People believe that science brings progress, and history makes a strong case supporting that belief. But today, the practice of scientific research is being carried out rather differently.
Try to Google an in-depth topic, and you’ll eventually run into scientific articles that seem to contain exactly the information you seek. But when you click on them, they only give you access to an abstract or summary of the findings. The full text is hidden behind what’s known as a paywall.
Problems of a changing industry
Paywalls are implemented by a handful of companies that publish over half of the world’s scientific research. They own thousands of journals, charging individual users a premium for single article access and libraries and other academic institutions a fortune for annual subscriptions.
This practice has come under fire lately, with an especially high-profile critic being the entire University of California system. In February 2019, UC campuses elected not to renew their Elsevier subscription, priced at almost $11 million yearly, on the basis that people shouldn’t be priced out of scientific knowledge.
Scientific research was once a grassroots activity in essence. Early scientific journals in the 17th century began out of the desire of small scientific societies to share knowledge. Printing these publications incurred costs, and they were sold as subscriptions. And membership in early scientific societies was certainly not something the public could aspire to.
Yet scientific journals of centuries past weren’t treated as cash cows. The industry has become far more lucrative today, especially as the internet has enabled consolidation. An oligopoly of publishers can now bundle thousands of journals together into a massively priced subscription package, even though over a third of them are never accessed by users.
The publishers argue that these paywalls, with their constantly rising costs, are justified by the value added. They organize the editing, peer review, and quality control functions. Yet compensation isn’t funneled to the academics who conduct research or to the peer reviewers who vet the claims and methodology in those papers before publication.
An obstacle to progress
Today, conducting formal scientific research has become inseparable from the for-profit operations and motives of the publishing industry. It’s a problem for scientists seeking to build upon previous research and whose institutions can’t afford access to these journals. It’s not enough to stand on the shoulders of giants, as Newton once did. You have to pay the publishing giants, too.
For businesses looking to innovate, scientific research can provide the genesis of an idea or the confirmation that you’re onto something. A company that designed behavior-based traps to bring mosquito populations under control needed 16 years of academic research to find the perfect design and prove its efficacy. If you’re a startup with limited funding, can you afford to invest that much in your own research? Access to existing knowledge saves time and money, but paywalls block that.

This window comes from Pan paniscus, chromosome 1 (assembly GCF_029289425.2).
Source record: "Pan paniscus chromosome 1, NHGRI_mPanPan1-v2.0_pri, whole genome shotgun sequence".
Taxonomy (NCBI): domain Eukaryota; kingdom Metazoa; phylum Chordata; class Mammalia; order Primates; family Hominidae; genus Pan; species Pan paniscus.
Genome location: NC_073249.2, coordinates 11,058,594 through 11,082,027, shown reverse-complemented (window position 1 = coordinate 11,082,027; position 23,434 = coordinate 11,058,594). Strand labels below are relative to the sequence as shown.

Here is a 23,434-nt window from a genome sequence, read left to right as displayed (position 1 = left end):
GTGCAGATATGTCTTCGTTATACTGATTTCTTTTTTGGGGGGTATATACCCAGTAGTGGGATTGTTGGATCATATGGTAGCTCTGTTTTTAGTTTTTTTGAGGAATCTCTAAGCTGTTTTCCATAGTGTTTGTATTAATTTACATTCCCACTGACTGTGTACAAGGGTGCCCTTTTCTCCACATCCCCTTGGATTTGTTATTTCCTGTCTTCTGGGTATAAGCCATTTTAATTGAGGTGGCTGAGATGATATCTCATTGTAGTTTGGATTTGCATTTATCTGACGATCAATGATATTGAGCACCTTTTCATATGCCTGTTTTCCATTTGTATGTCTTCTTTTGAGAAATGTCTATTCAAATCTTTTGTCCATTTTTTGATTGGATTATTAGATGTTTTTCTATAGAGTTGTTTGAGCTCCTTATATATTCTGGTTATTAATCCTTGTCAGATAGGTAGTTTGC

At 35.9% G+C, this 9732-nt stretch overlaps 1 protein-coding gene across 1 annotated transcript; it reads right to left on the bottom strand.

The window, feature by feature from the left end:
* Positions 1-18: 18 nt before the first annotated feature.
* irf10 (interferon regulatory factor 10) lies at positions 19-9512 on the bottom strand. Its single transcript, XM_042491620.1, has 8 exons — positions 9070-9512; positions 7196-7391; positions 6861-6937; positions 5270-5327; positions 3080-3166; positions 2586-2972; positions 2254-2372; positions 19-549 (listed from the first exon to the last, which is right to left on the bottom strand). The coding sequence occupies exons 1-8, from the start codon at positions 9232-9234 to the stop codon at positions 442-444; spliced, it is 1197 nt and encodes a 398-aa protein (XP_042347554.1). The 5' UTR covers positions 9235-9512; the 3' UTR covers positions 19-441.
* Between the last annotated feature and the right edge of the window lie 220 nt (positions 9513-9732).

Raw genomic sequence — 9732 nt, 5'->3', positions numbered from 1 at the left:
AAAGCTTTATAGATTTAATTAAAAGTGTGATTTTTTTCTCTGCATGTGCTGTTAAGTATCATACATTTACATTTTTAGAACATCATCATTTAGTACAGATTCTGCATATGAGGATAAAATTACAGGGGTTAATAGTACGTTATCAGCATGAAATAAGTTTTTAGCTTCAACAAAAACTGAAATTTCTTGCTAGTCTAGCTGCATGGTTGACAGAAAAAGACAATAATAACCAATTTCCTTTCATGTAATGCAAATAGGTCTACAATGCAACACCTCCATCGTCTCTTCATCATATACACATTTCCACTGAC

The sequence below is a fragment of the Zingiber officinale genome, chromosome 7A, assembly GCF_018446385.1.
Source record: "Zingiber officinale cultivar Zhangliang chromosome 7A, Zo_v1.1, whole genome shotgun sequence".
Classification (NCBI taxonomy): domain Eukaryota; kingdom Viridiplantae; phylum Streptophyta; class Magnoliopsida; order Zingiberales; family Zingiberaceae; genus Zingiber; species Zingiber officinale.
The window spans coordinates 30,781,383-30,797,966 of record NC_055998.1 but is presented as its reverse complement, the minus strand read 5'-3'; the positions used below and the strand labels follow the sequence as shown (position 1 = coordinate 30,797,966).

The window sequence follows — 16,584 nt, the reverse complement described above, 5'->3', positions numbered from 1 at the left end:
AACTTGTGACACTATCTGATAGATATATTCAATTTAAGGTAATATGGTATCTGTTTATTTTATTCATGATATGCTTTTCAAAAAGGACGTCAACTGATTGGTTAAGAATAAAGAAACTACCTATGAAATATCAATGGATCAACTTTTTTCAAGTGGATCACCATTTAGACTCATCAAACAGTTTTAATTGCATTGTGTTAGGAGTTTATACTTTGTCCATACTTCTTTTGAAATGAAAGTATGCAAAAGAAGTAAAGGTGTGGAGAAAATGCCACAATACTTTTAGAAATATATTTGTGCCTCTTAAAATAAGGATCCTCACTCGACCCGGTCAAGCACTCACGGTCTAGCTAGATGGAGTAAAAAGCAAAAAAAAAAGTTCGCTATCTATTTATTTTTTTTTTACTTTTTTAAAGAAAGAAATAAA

Finally, paywalls prevent the public from engaging with research results. This matters because they are ultimately the largest stakeholder, public funding backs a substantial amount of research, and they are often participants in trials, surveys, and the like. Yet only an estimated 28% of all scientific publications are open access.
Without public engagement in research, there’s no accountability. Science affects policy decisions and the specific directions in which progress is headed, but due to paywalls, you have no awareness upon which to voice your concerns in this area.
The paywall system and the entire profit-making approach to scientific knowledge need to change. But most of us can’t really sit and wait for that to happen.
The pressing need for open access to research has led to several workarounds. Some of them are convenient and free but illegal: piracy surrounding research papers has risen, similar to the music industry years ago.
You don’t need to resort to unethical or illegal means because there are several legitimate ways to get past paywalls. The first is to use the ‘request access’ feature often built into the paywall platform repository. This sends a message to the author on the publisher’s platform. Along similar lines, you can send them an email or snail mail at their professional address, often listed in their university affiliation.
The problem with this method is that authors might not respond immediately due to their level of personal activity or engagement. However, it’s a promising option if you have time. Cambridge research indicates that at least 38% of repository requests were fulfilled, plus an undetermined amount of separate requests via email.
Another option would be doing more exhaustive online searches using Google Scholar or a tool like Unpaywall to find free versions of that article uploaded legally on the web.
Finally, you can try searching online for preprint versions of the paper or request those from the authors. As unreviewed drafts of the final paper, these won’t be blocked by the paywall and can often provide valuable information for your purposes.